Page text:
From 1962 to 1964, Baez was the popular face of folk music, headlining festivals and concert tours and singing at political events, including the August 1963 March on Washington. During this period, she began to champion the work of folk songwriter Bob Dylan
, and gradually her repertoire moved from traditional material toward the socially conscious work of the emerging generation of '60s artists like him. Her albums of this period were Joan Baez in Concert, Pt. 2 (November 1963) and Joan Baez 5 (October 1964), which contained her cover of Phil Ochs
' "There But for Fortune," a Top Ten hit in the U.K.
Like other popular folk performers, Baez was affected by the changes in popular music wrought by the appearance of the Beatles
in the U.S. in 1964, and Dylan
's introduction of folk-rock in 1965, and she began to augment her simple acoustic guitar backing with other instruments, initially on Farewell, Angelina (October 1965). It was followed by a Christmas album, Noël (October 1966), and Joan (August 1967), albums on which she was accompanied by an orchestra conducted by Peter Schickele
. Baez continued to experiment in the late '60s, releasing Baptism (June 1968), in which she recited poetry, and Any Day Now (December 1968), a double album of Dylan
songs done with country backing, which went gold.
In March 1968, Baez had married antiwar protest leader David Harris, who was imprisoned as a draft evader. Harris was a country music fan, and Baez's turn toward country, which continued on David's Album (June 1969) and One Day at a Time (March 1970), reflected his taste. Blessed Are... (August 1971) was a gold-selling double album that spawned a gold Top Ten hit in Baez's cover of the Band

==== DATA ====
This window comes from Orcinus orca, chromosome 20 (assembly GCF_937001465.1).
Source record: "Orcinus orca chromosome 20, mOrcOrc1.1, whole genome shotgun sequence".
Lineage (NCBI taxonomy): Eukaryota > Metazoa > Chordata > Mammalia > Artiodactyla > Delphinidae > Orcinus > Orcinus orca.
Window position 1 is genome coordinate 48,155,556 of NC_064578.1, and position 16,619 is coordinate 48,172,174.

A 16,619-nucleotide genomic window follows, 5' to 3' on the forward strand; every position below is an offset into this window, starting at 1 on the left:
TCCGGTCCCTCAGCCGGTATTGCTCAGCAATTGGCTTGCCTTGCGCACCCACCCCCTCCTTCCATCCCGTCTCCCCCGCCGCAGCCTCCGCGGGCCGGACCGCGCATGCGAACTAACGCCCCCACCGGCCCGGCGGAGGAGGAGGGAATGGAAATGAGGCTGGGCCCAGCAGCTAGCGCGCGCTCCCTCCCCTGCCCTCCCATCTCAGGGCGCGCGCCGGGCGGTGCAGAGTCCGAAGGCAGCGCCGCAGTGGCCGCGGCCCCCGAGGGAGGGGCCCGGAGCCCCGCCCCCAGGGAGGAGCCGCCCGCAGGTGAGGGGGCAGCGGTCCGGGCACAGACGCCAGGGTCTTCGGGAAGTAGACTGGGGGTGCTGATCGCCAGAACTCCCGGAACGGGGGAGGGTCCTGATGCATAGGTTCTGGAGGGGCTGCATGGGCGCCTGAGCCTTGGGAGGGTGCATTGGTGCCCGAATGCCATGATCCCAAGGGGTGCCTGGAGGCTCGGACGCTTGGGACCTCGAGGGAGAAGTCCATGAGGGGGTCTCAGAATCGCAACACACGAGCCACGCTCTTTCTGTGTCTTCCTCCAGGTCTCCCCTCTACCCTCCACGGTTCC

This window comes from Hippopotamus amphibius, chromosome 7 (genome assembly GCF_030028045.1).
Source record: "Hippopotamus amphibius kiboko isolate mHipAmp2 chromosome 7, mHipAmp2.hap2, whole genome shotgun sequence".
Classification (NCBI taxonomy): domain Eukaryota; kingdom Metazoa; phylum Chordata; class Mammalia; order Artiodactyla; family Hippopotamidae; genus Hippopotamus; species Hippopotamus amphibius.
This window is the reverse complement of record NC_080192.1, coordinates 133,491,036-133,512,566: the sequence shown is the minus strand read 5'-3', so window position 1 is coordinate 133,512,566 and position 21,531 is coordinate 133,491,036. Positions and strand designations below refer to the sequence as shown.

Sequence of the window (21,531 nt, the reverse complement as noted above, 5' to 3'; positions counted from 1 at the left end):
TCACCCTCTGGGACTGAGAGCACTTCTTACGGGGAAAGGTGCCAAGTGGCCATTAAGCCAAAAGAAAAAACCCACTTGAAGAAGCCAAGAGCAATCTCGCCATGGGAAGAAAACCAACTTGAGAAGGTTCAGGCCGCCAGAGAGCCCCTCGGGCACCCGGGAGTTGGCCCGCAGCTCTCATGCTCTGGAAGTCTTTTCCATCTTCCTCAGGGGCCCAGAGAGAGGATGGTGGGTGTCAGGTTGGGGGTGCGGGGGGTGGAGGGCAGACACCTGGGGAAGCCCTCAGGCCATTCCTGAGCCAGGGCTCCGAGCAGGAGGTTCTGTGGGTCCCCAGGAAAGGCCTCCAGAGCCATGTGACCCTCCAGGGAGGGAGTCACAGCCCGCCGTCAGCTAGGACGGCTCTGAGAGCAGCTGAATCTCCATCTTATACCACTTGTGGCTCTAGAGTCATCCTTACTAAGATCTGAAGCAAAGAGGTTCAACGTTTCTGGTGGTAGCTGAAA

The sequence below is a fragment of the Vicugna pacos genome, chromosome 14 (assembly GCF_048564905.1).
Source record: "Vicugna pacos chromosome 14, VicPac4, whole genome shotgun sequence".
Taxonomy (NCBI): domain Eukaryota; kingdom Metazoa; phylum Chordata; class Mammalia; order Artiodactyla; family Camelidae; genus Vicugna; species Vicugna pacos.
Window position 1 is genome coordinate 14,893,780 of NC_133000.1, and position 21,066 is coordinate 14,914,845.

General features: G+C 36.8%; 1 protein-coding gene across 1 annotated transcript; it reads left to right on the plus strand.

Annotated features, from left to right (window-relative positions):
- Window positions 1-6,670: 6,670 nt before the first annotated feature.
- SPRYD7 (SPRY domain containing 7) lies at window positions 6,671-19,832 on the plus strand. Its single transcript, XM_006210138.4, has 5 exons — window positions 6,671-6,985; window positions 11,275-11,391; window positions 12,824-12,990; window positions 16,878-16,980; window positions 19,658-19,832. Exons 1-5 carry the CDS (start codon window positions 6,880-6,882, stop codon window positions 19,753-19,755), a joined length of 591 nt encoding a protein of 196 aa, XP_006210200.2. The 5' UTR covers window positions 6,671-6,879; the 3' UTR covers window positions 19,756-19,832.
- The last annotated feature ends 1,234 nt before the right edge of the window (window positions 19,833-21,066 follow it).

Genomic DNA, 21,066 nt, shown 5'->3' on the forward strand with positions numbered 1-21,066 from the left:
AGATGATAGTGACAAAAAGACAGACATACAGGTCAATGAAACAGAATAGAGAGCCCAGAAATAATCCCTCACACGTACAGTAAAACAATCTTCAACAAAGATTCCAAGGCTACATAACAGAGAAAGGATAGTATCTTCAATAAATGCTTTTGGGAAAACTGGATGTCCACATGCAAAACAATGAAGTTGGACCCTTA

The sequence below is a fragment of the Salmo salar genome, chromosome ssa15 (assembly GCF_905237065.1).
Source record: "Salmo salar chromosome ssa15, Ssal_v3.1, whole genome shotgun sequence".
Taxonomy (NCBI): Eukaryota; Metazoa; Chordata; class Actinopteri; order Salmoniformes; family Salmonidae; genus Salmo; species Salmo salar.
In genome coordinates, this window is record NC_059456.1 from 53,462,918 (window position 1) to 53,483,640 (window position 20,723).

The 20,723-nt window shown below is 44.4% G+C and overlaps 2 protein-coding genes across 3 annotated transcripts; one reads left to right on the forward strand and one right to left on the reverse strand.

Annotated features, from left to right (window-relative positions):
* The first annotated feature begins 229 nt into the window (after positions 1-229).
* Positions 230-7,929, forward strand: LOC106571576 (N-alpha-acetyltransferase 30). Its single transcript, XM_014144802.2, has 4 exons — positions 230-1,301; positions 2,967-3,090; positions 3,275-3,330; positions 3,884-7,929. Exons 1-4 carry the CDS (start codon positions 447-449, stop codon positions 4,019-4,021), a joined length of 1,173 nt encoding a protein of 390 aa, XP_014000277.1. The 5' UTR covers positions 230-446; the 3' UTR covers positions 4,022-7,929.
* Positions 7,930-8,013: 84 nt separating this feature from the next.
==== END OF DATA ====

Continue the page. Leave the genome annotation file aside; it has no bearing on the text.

's "The Night They Drove Old Dixie Down." It was followed by Carry It On (December 1971), the soundtrack to a documentary about Baez and Harris. Baez switched record label affiliation to A&M Records
with Come from the Shadows (May 1972), which moved her in a more pop direction. Where Are You Now, My Son? (May 1973) included sounds taped during Baez's visit to Hanoi in December 1972.
In the late '60s and early '70s, Baez moved toward pop/rock music and also began to write her own songs, culminating in the gold-selling Diamonds & Rust (April 1975), which was followed by the entirely self-written Gulf Winds (October 1976). Baez moved to the Portrait
label of CBS Records
with Blowin' Away (June 1977), but she left the label after Honest Lullaby (May 1979), and her next album, European Tour (1980), was released only outside the U.S. It was another seven years before she found an American record label, Gold Castle
, for Recently (1987), which was followed by the live album Diamonds & Rust in the Bullring (January 1989) and Speaking of Dreams (October 1989). Baez moved to Virgin Records
for Play Me Backwards (August 1992).
In 1993, Vanguard
released Rare, Live & Classic, a three-CD box-set retrospective. Ring Them Bells, a live album on which Baez was joined by musical descendants like Mary Chapin Carpenter
and Indigo Girls
, came out on Guardian Records
in 1995. Gone from Danger, her first studio album in five years, followed in 1997, and it was another six years before the release of Dark Chords on a Big Guitar in 2003. A November 2004 concert in New York was documented on the 2005 release Bowery Songs. Baez's 24th studio album, Day After Tomorrow, produced by Steve Earle
, was released on September 9, 2008 by Bobolink/Razor & Tie, followed by Sing Me Home almost exactly a year later in 2009. In 2016, Baez celebrated her 75th birthday with a special concert at the Beacon Theatre in New York. Joined by an all-star cast of musicians, including Judy Collins
, Emmylou Harris
, Richard Thompson
, and Jackson Browne
, the show was captured for posterity and issued as an official release a few months later. Baez was inducted into the Rock & Roll Hall of Fame in 2017, and she went into the studio with producer Joe Henry
to begin work on an album that same year. Whistle Down the Wind was released in March 2018, and was followed by a concert tour that Baez declared would be her last. ~ William Ruhlmann, Rovi